Dana Claxton, Paint Up 1, 2009. Courtesy of the artist.
This retrospective celebrates the work of the Hunkpapa Lakota photographer and filmmaker after she won the Scotiabank Photography Award last year. The exhibition spans from the 1990s until present day, with an emphasis on Claxton’s multidisciplinary practice of performance art, installation, film, video and photography. Freeing herself from colonial control, Claxton’s striking images defiantly challenge stereotypes about Indigenous life and people.
Ryerson Image Centre (dates pending).
The Scarborough-based architect explores the experiences of immigrants via landscape and architecture photography. For his Contact show, Lee turns a lens on churches, mosques and temples that have turned relics of the eastern suburb’s industrial past into community hubs. His bright, simple images emphasize suburban vastness, turning unassuming structures into subjects of fond reflection. Read our feature on Lee from our Contact Photo Fest issue here.
Malvern Town Centre, June 1-October 15.
Luther Konadu, Figure As Index #2, 2020. Courtesy of artist.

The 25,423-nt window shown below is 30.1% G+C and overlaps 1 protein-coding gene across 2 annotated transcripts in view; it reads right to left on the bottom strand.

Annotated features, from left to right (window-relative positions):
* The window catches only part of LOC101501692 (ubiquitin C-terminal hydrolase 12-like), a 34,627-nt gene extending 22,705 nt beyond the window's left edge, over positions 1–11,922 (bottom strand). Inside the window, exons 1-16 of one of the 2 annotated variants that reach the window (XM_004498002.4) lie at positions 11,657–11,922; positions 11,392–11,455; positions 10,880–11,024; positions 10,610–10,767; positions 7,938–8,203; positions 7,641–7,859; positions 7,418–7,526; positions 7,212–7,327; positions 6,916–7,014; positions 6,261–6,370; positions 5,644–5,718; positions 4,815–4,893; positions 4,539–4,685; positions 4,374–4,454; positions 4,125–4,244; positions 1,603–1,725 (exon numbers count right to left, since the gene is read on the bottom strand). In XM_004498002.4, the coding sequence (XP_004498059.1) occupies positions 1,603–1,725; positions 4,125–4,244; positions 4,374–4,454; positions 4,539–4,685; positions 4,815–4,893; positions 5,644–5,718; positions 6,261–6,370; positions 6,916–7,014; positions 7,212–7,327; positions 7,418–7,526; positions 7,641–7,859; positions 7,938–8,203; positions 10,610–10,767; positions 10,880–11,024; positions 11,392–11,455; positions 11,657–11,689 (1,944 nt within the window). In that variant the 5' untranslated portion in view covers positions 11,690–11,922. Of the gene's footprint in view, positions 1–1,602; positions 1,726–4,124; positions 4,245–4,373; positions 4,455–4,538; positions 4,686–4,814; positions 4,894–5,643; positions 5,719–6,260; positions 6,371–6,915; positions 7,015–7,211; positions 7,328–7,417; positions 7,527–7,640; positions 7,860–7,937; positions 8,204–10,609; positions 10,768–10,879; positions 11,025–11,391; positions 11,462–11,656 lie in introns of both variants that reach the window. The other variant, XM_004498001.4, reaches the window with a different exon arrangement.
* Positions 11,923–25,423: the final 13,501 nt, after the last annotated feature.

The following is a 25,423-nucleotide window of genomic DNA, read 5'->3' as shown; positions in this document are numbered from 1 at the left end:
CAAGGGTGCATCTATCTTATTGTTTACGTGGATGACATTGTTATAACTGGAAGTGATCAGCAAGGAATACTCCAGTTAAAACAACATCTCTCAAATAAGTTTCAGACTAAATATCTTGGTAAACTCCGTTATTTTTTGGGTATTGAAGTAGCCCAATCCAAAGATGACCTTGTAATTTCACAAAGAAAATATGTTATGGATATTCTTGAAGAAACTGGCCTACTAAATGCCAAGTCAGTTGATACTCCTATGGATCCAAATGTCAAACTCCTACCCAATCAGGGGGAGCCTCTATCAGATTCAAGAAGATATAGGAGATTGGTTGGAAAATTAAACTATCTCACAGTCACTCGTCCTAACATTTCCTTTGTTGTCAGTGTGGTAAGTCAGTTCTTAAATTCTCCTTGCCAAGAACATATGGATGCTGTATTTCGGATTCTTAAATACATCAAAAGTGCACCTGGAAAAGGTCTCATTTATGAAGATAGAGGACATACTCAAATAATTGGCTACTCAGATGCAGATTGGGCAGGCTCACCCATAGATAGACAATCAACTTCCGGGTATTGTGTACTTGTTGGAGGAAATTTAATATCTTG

The rising Winnipeg photographer returns to Contact with photo collages of his ever-expanding community of family and friends who appear more like active participants rather than passive images to be gazed upon. Through his thoughtful constructions, Konadu draws attention to the limits of photography, shifting the focus from the people pictured to the medium itself and ultimately, back at the viewer.
Harbourfront Centre, parking pavilion, June 4-September 6.
For Us, By Us has been a common parlance in the Black hip-hop community since the 90s. In the context of Mohamoud’s continued exploration into the public perception of Black men, it takes on new meaning. With her billboard and sculptural installations at Westin Harbour Castle Conference Centre and Harbour Square Park, she takes control of the image-making associated with Blackness and imbues it with a vulnerability and fragility that they are not often afforded in media, in the carceral system or the world at large.
Westin Harbour Castle, June 9-April 2023.
A Slippery Place 4 (2019) by Séamus Gallagher.